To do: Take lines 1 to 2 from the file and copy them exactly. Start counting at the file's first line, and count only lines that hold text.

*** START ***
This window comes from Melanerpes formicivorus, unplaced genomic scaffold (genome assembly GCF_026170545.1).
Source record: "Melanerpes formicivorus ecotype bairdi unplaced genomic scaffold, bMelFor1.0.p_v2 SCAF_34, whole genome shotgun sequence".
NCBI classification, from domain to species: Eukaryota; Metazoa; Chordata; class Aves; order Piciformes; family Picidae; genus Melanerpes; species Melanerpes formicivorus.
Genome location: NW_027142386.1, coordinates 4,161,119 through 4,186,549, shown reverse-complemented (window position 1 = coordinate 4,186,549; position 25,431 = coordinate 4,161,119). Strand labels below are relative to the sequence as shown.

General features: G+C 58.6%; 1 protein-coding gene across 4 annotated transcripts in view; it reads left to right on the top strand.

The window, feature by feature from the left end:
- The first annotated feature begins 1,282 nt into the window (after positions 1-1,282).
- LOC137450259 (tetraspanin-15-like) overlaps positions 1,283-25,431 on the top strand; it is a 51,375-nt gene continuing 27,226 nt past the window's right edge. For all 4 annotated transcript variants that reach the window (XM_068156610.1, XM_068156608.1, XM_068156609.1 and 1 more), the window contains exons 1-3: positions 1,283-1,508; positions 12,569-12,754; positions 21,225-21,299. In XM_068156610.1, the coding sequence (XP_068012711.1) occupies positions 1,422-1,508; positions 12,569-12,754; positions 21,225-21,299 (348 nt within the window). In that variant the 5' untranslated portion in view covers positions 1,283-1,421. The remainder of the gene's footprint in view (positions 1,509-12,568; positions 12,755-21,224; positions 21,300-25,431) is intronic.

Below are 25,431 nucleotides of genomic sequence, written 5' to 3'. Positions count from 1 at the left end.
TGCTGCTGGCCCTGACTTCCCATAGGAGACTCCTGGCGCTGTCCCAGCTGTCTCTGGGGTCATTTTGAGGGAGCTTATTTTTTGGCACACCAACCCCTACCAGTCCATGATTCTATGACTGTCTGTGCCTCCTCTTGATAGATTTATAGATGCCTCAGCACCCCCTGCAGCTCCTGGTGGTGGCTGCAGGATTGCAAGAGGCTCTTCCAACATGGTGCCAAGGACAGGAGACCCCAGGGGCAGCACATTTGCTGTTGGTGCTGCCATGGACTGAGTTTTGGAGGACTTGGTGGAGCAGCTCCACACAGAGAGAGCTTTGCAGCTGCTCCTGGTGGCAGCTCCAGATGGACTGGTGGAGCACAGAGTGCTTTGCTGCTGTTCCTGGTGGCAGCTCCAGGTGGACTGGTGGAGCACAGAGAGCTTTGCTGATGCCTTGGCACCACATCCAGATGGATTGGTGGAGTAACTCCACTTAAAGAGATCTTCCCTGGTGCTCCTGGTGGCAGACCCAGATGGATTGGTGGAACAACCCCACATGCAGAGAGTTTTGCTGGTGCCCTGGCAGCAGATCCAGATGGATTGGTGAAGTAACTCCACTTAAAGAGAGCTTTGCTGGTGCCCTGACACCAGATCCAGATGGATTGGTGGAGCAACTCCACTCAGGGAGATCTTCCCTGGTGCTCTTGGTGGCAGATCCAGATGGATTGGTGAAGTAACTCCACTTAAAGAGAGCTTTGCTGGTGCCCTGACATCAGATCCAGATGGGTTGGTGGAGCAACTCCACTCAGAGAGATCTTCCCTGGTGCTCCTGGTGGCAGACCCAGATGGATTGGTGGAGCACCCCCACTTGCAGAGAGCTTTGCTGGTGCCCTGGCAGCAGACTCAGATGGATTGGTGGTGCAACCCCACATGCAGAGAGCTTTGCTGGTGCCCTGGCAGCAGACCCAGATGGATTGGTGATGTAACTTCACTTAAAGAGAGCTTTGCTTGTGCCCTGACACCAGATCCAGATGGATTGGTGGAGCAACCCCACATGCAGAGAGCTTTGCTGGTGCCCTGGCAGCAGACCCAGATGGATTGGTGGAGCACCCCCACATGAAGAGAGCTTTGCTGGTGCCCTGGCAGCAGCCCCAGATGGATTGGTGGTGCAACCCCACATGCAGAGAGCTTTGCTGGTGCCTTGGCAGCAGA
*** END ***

This window comes from Melanerpes formicivorus, unplaced genomic scaffold (genome assembly GCF_026170545.1).
Source record: "Melanerpes formicivorus ecotype bairdi unplaced genomic scaffold, bMelFor1.0.p_v2 SCAF_34, whole genome shotgun sequence".